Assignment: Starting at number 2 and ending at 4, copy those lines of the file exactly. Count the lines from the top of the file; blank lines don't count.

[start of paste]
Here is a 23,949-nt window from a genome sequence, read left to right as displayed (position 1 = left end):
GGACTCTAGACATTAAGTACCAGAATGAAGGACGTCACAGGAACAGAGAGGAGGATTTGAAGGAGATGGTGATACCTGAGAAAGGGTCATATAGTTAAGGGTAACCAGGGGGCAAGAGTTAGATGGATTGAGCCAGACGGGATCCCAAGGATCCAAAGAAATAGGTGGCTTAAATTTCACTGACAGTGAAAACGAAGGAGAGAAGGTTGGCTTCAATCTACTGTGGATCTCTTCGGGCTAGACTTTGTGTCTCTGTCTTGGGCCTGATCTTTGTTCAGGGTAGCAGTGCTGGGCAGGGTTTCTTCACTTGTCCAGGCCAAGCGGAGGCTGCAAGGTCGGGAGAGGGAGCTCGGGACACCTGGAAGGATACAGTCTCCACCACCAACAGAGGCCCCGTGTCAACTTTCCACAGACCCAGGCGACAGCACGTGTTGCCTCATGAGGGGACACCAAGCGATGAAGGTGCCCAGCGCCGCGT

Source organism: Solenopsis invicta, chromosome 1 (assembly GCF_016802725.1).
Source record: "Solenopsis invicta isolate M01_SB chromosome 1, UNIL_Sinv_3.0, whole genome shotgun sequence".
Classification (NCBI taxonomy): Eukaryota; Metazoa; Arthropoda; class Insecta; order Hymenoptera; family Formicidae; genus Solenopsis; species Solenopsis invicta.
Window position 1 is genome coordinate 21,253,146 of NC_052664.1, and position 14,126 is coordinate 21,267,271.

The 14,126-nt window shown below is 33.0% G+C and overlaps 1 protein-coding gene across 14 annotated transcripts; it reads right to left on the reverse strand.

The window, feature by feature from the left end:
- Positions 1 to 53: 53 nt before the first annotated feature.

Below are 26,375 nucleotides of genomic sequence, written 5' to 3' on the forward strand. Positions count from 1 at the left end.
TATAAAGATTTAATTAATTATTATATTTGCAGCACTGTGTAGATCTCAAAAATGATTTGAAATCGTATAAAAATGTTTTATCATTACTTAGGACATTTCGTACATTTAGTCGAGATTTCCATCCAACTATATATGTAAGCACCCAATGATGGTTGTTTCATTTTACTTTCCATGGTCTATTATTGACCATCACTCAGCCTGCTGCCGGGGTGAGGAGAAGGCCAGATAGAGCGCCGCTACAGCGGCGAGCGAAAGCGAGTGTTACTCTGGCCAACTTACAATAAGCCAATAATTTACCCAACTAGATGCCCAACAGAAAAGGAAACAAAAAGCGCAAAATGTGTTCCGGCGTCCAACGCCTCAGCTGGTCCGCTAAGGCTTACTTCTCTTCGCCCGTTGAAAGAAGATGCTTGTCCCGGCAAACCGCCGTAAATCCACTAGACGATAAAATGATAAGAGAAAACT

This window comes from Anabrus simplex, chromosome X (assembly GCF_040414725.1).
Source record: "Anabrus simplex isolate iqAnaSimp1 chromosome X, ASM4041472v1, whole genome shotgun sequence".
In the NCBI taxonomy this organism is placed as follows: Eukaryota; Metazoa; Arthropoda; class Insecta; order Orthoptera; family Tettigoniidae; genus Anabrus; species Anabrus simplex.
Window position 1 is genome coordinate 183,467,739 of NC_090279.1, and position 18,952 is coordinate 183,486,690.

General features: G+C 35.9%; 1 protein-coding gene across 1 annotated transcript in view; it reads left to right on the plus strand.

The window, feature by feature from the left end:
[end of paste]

GGACTCTAGACATTAAGTACCAGAATGAAGGACGTCACAGGAACAGAGAGGAGGATTTGAAGGAGATGGTGATACCTGAGAAAGGGTCATATAGTTAAGGGTAACCAGGGGGCAAGAGTTAGATGGATTGAGCCAGACGGGATCCCAAGGATCCAAAGAAATAGGTGGCTTAAATTTCACTGACAGTGAAAACGAAGGAGAGAAGGTTGGCTTCAATCTACTGTGGATCTCTTCGGGCTAGACTTTGTGTCTCTGTCTTGGGCCTGATCTTTGTTCAGGGTAGCAGTGCTGGGCAGGGTTTCTTCACTTGTCCAGGCCAAGCGGAGGCTGCAAGGTCGGGAGAGGGAGCTCGGGACACCTGGAAGGATACAGTCTCCACCACCAACAGAGGCCCCGTGTCAACTTTCCACAGACCCAGGCGACAGCACGTGTTGCCTCATGAGGGGACACCAAGCGATGAAGGTGCCCAGCGCCGCGT

Source organism: Solenopsis invicta, chromosome 1 (assembly GCF_016802725.1).
Source record: "Solenopsis invicta isolate M01_SB chromosome 1, UNIL_Sinv_3.0, whole genome shotgun sequence".